“I want to make sure that what I think I want to do, truly is what I want to do.”
Anusha Ray Dey started working in a research lab as an undergraduate at the University of Wisconsin-Madison because she imagined it would improve her future application to medical school. However, there was one twist she didn’t see coming – Anusha realized she really enjoyed working in research. Now graduated, she’s earning a Masters degree to gain more experience before making her next decision.
“I could go into industry and do research, or even be a research coordinator. But maybe I’ll decide to still go on to medical school,” Anusha says. “My experiences in research definitely did shift my plans.”
Supporting Mental Health on Campus
Anusha Ray Dey completed an undergraduate thesis searching for chemical signals in the urine of male orangutans. She has a black belt in tae kwon do and she loves to draw. For an honors project, she drew all of the illustrations for an animated video on Alzheimer’s Disease.
In her spare time, Anusha also runs an organization at her university called “The Perspectives Project.” This initiative, which Anusha founded alongside two other students, is dedicated to addressing disparities in mental healthcare for people of color.
“The goal is basically to bring free access to mental health resources to communities of color,” Anusha says. “That’s a big disparity that I see not only on the UW campus, but really on a national level.”
Anusha, who is Indian, says that overall, she has had a positive experience as a person of color on a predominately white campus. Generally speaking, she has felt welcomed and supported. However, she says that university responses to local and national events sometimes leave her feeling unsatisfied.
“I remember one of my professors sending out this email – it was in the midst of a huge rise in hate crimes against Asian people, and just after the George Floyd murder. The email basically said ‘To our POC students, we recognize you.’ And the next day, we had an exam. From my perspective, this doesn’t do much for the actual students. If you truly care, you can provide us with resources. You can take steps to ensure our safety. Sending out a mass email is nice, but what proactive measures are you taking to help these communities?”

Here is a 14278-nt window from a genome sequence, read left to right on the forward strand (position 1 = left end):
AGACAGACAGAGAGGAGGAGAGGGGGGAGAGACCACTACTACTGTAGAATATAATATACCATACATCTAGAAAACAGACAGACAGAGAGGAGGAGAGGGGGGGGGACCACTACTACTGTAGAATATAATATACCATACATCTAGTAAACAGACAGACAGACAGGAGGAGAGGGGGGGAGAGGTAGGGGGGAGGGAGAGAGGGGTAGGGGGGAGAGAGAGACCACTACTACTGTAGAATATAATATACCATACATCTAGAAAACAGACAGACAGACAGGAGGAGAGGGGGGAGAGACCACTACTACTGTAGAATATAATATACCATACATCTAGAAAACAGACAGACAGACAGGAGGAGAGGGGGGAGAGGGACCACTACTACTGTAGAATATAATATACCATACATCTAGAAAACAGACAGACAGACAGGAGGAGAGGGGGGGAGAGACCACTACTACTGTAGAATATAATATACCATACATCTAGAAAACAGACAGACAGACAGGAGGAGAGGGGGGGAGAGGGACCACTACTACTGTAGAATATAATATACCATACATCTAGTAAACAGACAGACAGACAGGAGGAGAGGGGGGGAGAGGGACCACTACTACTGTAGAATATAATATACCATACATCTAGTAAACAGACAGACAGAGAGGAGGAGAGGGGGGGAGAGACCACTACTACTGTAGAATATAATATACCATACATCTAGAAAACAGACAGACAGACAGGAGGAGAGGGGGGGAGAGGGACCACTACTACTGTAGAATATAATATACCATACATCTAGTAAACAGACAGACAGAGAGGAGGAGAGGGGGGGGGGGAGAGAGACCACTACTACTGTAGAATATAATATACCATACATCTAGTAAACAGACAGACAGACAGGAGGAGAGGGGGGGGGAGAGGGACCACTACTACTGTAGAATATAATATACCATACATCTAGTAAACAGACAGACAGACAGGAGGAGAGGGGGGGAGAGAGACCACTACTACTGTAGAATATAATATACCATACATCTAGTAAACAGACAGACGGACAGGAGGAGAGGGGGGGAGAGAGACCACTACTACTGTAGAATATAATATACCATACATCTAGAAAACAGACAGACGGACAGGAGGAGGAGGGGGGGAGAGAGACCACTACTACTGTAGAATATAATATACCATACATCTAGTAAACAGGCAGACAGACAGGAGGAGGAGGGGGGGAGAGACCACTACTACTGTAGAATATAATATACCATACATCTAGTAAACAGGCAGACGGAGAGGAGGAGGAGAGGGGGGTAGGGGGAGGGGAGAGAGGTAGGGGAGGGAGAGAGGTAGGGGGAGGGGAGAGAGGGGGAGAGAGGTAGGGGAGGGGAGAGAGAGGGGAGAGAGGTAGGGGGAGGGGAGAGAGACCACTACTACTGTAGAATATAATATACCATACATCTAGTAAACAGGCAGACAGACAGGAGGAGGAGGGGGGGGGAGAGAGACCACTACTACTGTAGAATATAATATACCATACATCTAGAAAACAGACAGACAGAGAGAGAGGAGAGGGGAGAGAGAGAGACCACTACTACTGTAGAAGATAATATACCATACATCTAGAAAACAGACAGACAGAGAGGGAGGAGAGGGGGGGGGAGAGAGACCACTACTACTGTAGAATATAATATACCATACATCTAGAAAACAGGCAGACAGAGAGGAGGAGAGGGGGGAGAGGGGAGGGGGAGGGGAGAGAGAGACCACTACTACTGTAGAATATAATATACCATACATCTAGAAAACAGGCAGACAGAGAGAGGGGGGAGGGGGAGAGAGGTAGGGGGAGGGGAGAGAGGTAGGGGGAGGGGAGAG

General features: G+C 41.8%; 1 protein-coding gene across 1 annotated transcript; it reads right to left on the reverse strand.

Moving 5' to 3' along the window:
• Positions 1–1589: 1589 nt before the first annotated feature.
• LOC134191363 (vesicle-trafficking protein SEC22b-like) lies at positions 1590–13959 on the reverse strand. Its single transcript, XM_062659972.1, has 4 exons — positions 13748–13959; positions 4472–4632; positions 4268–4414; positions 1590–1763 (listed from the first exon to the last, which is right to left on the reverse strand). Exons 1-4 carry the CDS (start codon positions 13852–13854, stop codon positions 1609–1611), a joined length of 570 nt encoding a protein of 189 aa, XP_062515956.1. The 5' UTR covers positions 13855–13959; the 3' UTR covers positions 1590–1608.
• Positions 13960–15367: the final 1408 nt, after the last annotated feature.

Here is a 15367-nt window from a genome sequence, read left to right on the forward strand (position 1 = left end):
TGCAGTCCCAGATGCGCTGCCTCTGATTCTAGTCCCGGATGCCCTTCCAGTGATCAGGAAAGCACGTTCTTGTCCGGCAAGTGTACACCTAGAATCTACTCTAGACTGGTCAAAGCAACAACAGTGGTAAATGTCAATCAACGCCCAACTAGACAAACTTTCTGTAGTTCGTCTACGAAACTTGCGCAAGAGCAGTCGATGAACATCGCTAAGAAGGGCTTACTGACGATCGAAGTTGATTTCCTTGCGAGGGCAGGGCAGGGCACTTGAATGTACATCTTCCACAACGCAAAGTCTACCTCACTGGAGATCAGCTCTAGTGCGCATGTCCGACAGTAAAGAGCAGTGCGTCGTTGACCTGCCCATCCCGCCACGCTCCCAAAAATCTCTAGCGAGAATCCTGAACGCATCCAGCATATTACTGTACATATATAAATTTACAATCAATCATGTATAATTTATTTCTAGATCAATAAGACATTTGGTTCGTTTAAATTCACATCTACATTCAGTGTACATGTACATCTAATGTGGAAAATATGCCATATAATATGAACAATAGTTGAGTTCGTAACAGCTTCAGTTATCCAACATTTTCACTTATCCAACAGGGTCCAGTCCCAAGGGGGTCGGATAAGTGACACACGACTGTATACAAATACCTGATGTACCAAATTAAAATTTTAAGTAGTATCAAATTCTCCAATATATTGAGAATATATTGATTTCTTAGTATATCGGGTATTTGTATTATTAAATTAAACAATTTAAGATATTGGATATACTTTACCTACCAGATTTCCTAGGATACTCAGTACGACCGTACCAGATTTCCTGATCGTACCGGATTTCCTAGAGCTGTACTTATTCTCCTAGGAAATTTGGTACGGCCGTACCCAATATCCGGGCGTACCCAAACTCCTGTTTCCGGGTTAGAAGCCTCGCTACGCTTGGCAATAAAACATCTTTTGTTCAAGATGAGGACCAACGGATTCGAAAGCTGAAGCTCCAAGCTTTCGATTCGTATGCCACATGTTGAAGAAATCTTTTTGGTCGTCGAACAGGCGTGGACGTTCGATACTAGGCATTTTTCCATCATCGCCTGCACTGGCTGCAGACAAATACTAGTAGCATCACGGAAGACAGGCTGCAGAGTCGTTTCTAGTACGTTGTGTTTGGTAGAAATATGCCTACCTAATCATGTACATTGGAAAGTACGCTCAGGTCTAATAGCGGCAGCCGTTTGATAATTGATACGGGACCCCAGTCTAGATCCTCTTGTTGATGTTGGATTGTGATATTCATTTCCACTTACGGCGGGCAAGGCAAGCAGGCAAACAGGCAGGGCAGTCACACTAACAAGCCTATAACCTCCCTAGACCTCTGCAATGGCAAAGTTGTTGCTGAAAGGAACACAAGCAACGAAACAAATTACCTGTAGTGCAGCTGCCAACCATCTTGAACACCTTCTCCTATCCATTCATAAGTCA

The Perspectives Project hosts seminars and peer support groups and provides free mental health resources to students. The group has also partnered with the National Alliance on Mental Illness to develop a culturally sensitive curriculum. Anusha says they can also help connect students with mental health professionals who are people of color.
“It can be hard to find a therapist who shares that background with you, especially because it’s a field that’s so stigmatized in certain cultures and communities,” Anusha says. “I started this organization because I am an avid advocate for mental healthcare for all people.”
Building Connections Through Science
Anusha is one of ten students who received the D.O.O.R.S. Scholarship from Promega in 2021. The Diversification Of Our Research Scientists (D.O.O.R.S.) Scholarship launched in 2020 to recognize and empower undergraduate students from underrepresented backgrounds. Awardees receive $5,000 towards tuition or resources needed for their education.
Throughout the year, each scholar has regular one-on-one meetings with a dedicated Promega mentor and attends group seminars about topics including scientific writing, emotional and social intelligence and delivering presentations. In June 2022, all of the scholars were invited to present their research to an audience of Promega employees that included R&D scientists, sales teams, and even Promega CEO Bill Linton.
“I didn’t even think about that,” Anusha laughs when asked if she was nervous presenting to senior Promega leaders. “That’s actually a big deal. I’m honored that they came to listen to how undergraduates are contributing to science. But my presentation was prerecorded so I just hit record and shared my research. I didn’t even consider how cool that is.”
For Anusha, the networking opportunities were the most valuable part of the D.O.O.R.S. program, and she says that some of those conversations could influence her future plans she continues her education.
“At Scholars Day, I talked to a research scientist who does a lot of mass spec, which is what my project was based on. We chatted about things we had in common and he described how he runs his team and manages the projects they’re working on. He also told me what he’s looking for in a strong candidate for a position in R&D. I realized in the future I could be a highly qualified applicant for Promega, and if I decide to pursue research, I definitely want to move into industry.”
To learn more about the D.O.O.R.S. Scholarship, visit our Corporate Responsibility website or meet past awardees in the blog “Diversifying Biotech: D.O.O.R.S. Scholarship Empowers Young Scientists“
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